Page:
Scenarios –  If the requirements logic generates 100 scenarios, poor designed code could physically have 600 or more. How is that possible? It is pretty easy by accessing, for example, an undesired global context. If my scenario will access a global context (even only one global variable…), that will multiply the number of real test cases because these data are changed in an unexpected way (not specified in the requirements) by other flows. In fact, the global context will mix and multiplexes piece of functionalities that are not logically related. Duplicate code it is also a mighty enemy that create and multiply the test cases (“phantoms”, beyond the ones resulted from requirements). If we want to change a formula that was harcoded on each usage, how could really know a tester where was harcoded and how many times?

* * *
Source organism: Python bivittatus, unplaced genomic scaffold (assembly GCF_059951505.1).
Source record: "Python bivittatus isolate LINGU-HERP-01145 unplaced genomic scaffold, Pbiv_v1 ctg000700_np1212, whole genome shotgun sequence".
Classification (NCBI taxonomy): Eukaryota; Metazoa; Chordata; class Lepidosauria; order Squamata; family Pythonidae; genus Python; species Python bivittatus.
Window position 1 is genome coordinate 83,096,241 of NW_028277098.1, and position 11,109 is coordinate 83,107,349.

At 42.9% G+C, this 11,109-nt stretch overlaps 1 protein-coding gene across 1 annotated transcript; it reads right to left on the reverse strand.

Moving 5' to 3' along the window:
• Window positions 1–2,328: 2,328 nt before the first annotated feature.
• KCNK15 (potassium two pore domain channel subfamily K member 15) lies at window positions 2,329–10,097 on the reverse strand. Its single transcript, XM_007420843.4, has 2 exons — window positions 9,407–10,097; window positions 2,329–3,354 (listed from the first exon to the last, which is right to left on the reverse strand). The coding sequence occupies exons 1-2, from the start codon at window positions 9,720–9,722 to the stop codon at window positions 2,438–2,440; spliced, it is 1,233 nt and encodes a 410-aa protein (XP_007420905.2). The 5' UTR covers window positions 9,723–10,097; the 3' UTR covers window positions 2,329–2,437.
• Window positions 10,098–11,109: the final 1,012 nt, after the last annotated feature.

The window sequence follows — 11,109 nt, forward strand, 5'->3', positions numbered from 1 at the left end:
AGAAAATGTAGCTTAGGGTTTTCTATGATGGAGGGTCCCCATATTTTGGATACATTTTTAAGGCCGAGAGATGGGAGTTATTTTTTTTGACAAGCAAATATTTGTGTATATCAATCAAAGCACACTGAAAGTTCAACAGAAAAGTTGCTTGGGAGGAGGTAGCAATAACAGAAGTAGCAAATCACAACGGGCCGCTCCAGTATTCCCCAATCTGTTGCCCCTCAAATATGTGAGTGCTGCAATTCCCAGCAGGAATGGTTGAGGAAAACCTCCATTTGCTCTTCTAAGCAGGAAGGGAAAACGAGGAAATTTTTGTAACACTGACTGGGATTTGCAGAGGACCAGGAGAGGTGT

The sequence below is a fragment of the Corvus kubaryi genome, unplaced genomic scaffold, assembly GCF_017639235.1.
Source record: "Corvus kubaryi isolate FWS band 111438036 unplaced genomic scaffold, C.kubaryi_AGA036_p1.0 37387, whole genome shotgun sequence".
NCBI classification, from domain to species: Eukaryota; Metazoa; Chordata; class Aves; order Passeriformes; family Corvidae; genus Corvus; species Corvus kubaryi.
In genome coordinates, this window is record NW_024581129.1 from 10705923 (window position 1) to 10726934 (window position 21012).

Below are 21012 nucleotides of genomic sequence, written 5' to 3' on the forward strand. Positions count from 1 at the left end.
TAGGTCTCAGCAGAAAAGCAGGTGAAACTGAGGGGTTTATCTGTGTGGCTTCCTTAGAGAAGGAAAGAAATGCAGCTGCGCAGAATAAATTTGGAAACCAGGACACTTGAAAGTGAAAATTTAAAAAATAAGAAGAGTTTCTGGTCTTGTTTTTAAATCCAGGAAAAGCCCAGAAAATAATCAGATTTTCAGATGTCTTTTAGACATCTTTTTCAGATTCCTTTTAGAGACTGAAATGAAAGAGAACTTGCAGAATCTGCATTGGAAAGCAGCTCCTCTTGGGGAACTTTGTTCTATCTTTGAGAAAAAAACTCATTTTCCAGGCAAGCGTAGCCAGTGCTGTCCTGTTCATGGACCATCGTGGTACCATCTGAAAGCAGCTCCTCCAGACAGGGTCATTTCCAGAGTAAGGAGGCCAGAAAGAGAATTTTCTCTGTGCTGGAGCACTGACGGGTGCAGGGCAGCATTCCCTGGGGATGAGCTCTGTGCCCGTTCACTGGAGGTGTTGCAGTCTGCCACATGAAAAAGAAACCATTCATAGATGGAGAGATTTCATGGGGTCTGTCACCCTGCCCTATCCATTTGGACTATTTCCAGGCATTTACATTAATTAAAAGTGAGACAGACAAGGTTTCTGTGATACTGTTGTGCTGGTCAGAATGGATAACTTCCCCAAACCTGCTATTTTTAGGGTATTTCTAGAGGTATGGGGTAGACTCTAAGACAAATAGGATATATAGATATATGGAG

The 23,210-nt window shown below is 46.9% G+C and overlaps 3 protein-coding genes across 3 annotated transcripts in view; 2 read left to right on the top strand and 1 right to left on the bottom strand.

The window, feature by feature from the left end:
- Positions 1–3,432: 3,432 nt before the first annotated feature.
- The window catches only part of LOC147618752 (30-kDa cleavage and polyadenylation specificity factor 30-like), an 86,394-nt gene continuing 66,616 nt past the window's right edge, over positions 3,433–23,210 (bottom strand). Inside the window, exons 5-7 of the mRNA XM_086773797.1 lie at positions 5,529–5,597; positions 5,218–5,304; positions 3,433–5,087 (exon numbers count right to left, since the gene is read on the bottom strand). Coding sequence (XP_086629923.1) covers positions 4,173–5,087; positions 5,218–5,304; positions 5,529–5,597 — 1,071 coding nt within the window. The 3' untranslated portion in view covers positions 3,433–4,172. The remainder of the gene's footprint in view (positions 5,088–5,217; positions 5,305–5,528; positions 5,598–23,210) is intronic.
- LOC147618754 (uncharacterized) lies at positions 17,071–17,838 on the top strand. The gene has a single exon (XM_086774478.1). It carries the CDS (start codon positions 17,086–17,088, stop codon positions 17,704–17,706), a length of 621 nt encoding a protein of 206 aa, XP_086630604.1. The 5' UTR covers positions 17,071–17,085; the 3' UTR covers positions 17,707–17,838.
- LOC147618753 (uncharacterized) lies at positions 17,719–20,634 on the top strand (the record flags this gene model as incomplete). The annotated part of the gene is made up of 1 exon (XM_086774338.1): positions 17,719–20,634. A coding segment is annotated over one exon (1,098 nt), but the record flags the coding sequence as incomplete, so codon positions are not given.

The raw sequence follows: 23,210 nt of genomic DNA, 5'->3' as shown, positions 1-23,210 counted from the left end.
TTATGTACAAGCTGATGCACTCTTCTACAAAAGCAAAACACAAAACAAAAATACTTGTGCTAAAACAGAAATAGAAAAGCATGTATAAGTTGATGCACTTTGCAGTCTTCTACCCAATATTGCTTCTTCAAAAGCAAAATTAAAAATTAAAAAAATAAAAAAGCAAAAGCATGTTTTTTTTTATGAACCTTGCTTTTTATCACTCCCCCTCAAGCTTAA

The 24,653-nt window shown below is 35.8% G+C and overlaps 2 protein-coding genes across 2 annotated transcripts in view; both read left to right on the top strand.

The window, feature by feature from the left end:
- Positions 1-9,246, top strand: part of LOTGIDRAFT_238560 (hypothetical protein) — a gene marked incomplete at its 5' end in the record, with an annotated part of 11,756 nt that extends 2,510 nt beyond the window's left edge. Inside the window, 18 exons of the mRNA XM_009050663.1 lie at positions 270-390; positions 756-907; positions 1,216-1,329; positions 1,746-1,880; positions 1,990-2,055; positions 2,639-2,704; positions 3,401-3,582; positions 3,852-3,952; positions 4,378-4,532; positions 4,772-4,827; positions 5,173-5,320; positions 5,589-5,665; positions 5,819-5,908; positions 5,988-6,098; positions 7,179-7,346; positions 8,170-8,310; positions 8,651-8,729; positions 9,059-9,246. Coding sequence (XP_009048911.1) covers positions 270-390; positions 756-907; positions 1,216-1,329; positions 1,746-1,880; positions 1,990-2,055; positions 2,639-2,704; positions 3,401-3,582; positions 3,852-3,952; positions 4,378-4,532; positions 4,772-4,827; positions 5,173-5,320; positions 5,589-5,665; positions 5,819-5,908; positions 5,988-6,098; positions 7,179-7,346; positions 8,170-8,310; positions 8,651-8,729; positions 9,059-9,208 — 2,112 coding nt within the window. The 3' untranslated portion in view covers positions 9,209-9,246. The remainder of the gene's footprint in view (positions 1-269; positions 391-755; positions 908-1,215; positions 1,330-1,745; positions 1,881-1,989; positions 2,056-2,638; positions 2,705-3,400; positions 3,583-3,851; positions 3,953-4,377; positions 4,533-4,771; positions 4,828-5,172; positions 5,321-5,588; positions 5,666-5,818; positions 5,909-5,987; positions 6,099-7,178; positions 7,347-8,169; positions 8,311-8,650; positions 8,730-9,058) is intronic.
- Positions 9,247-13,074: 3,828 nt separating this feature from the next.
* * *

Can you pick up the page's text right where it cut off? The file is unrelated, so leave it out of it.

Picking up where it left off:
States – If the requirements logic suppose 50 states of the main entities & main logic, a poor designed code could physically have 500.  How is that possible? Again, that it is easy. For example, if the states transitions for one entity is not encapsulated, the code could be fragile enough to induce supplementary phantom states, because of poor written state transitions (one ways is to use only basic setters to realize these transitions).

Expected results – a poor design code will damage also the result display, log or persistence. The easiest way is to damage the displayed data: “catch” the errors and not display them, display a valid value for a null etc.

Let make a summary:

  • We have 400 official test cases for 100 scenarios and 50 states transitions and that cover the requirements
  • Physically, the poor designed system has more than 600 scenarios, 500 states transitions that will be covered by more than 2000 test cases